Daily Reports

Class III rebounds, butter under pressure

A day after a market price collapse, spot prices were steady for blocks and only a half cent lower for barrels. This gave the market the confidence it needed to rally back and hard. We attributed the sell off from Wednesday to two factors; 1) CME stock revisions 2) outside market weakness. Following outside market influences occurred for a second day yesterday as prices for “things” fell and rallied back in most markets, dairy included. FULL STORY »

Dairy futures collapse on found butter

Class III got started lower right from the start this morning pulled down mostly by collapsing outside markets. The butter stocks revision was one thing that caused prices there to fall the limit and NFDM revisions caused the bids to practically disappear from early this morning. When the grain report was bearish, class III started to move lower falling 10 to 25 cents early before the spot session. FULL STORY »

Widespread commodity sell-off, U.S. dollar skyward

It was a day of removing risk, seemingly form every portfolio on Earth; dairy did not go completely unscathed. The market opened weak and, despite modestly rising cheese prices, futures remained weak into the close. Corn weighed on dairy prices, so did the increasing U.S. dollar value which had its single biggest one-day price increase in over six months. FULL STORY »

Spot buying interest didn’t translate to futures yesterday

Class III futures traded mostly lower giving up part of Monday’s gains during a quiet, low volume trading session Tuesday. With the substantial price premiums built into the forward Class III curve, even a firm CME spot cheese session — 11 bids in blocks remained — and firming dry whey prices weren’t enough to inspire further futures gains. Slightly over-bought conditions and quiet outside news made for more of a consolidation trade, which can be expected to extend into early trade here today. FULL STORY »

April showers bring May.... planting weather?

Announced pricing from last week saw the Class III price in April announced at $16.87, a decrease of $2.53 from March. The milk-feed ratio was 1.84, the lowest since August of 2009. The all-milk price was $19.70, a decrease of 70 cents from March. Income-over feed costs were 8.99, a decrease of 1.88 from March. FULL STORY »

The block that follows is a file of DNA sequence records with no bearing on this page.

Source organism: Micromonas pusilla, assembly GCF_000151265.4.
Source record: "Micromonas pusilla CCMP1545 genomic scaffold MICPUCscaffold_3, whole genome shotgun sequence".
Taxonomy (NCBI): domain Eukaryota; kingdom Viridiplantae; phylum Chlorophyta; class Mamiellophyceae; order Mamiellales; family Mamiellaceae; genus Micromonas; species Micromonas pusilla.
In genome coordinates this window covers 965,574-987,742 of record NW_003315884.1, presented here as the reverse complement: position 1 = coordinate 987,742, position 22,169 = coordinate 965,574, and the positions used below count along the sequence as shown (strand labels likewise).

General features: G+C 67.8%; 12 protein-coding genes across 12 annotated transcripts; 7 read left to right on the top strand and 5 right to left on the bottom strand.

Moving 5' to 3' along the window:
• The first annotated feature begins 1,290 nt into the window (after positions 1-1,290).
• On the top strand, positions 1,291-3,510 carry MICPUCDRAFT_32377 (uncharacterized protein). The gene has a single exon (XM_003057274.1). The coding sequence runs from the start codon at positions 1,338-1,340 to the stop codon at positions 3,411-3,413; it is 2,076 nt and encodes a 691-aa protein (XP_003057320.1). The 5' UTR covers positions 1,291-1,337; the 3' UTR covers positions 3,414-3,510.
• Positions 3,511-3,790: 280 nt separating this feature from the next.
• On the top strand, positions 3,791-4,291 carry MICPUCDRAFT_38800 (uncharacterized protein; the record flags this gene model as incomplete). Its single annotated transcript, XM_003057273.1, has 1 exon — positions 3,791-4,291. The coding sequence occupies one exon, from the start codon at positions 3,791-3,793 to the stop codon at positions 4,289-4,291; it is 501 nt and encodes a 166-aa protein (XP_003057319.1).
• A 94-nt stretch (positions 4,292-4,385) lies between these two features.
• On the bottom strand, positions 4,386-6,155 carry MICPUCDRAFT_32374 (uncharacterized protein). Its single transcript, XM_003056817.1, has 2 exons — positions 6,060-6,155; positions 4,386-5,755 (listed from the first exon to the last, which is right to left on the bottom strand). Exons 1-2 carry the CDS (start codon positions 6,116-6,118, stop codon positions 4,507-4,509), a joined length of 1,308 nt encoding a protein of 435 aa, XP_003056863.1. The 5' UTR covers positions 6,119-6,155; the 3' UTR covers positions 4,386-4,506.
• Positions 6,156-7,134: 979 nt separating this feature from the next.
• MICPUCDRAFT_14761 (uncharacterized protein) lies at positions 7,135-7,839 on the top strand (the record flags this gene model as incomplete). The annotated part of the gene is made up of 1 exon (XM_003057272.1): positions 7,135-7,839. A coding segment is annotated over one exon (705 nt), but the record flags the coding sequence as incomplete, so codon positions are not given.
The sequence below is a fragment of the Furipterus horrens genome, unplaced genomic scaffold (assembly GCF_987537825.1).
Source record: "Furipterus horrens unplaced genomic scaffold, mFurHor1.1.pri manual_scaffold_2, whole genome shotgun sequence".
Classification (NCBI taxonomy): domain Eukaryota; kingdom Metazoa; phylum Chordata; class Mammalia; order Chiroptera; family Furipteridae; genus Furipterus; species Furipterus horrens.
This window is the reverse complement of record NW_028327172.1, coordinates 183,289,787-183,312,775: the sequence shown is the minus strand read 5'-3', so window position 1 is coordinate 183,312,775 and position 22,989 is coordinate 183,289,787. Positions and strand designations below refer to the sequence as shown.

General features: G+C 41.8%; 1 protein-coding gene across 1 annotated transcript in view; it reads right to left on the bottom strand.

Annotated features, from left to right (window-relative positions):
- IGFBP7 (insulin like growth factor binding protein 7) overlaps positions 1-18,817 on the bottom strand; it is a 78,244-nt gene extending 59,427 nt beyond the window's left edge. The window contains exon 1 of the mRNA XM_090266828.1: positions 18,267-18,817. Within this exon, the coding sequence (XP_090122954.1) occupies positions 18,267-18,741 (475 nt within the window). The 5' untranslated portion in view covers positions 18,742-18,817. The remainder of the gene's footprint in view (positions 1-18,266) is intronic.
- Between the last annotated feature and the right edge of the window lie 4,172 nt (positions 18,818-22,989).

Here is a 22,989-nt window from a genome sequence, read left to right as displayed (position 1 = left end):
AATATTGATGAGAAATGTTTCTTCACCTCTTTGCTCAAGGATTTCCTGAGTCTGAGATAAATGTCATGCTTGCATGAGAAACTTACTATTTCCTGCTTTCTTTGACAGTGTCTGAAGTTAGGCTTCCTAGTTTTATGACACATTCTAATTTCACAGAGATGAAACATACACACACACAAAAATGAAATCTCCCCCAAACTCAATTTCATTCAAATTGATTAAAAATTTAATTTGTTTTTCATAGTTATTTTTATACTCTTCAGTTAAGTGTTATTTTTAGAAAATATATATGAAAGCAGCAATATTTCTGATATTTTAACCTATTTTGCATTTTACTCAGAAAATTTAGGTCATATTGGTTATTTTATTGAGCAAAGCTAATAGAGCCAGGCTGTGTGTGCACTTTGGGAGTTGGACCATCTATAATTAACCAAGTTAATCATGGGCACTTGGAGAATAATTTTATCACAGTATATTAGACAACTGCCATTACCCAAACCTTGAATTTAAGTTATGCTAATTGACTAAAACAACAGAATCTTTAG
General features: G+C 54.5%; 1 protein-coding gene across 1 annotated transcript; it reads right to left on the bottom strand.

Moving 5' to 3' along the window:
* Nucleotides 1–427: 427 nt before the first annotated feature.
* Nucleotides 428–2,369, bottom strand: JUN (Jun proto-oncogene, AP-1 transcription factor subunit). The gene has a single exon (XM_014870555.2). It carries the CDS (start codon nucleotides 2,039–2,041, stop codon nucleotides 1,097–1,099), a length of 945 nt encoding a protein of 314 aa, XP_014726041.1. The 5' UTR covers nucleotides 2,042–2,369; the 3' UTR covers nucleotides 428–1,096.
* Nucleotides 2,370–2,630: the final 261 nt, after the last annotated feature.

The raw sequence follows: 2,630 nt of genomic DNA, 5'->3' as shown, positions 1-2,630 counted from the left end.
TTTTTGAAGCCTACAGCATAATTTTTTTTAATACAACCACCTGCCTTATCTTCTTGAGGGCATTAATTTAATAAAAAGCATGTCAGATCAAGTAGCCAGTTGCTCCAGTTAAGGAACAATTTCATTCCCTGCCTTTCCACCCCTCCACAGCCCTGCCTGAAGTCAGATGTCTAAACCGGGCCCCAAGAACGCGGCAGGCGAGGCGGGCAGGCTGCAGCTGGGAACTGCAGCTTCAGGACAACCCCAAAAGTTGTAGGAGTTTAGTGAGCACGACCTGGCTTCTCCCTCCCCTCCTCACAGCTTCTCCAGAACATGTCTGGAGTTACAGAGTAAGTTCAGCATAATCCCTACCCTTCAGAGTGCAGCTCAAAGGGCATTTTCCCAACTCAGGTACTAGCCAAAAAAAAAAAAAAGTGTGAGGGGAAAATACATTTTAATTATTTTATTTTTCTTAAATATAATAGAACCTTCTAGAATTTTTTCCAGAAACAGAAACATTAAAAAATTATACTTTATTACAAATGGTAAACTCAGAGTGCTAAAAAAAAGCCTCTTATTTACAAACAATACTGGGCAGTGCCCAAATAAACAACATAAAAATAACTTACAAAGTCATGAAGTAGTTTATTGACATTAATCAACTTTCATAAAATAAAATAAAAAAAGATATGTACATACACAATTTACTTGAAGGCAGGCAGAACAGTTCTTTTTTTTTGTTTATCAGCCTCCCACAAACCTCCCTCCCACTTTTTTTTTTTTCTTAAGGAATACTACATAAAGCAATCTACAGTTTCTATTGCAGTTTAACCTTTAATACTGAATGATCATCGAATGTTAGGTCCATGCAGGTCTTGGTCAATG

Cheese and butter continue to diverge, grains plunge

Class III futures started on a mostly firm note Thursday on light follow-through technical buying and expectations of more CME cheese price strength, but quickly lost footing after a cheese made its way back to the CME during the spot session. FULL STORY »

Markets: Will there be a post-Easter slowdown?

The USDA’s Cold Storage report Thursday was neutral for butter, but bullish for American cheese. Not since 2004 have we seen American cheese inventories drop in the month of March when storage fell by 2.2 percent -ck to and we all remember what happened that year. But before we look at this rare occurrence of moving cheese out of warehouses in the month of March as predicting another 2004, the USDA also showed a decline of 1.5 percent in American cheese inventories in March of 2003. FULL STORY »

Cold storage report ‘bullish’ for American cheese

Not since 2004 have we seen American cheese inventories drop in the month of March when storage fell by 2.2 percent — and we all remember what happened that year. But before we look at this rare occurrence of moving cheese out of warehouses in the month of March as predicting another 2004, the USDA also showed a decline of 1.5 percent in American cheese inventories in March of 2003. In other words, this report may be a sheep in wolf’s clothing for market bulls. FULL STORY »

Block cheese loses 2 cents, ends at $1.60

Despite a weaker CME spot cheese session, Class III prices got a slight boost Thursday from continued strength in butter, powder and Class IV markets. But the trade was a reluctant follower, at best, as indicated by volume. FULL STORY »

Spot market cheese prices decline

Class III prices saw an interesting session Tuesday, as prices started the day mixed suddenly jumped to nearly 20 cent gains early morning then pulled back and briefly traded lower following spot before settling steady to 6 higher. Both May and June cleared 250 contracts traded, yet total volume was under 1,000 at 945 contracts. FULL STORY »

All quiet on the dairy front; grains under pressure

Another very quiet day in the class III market yesterday as futures prices are losing steam to the upside. A total of 794 trades occurred on the day and only two months saw over 75 trades, May and June, which were down 15 and 13 respectively. Other months were steady to eight cents lower, as noted on light volume. Consolidation continues to occur between spot and futures with only spot barrels inching higher Wednesday. FULL STORY »

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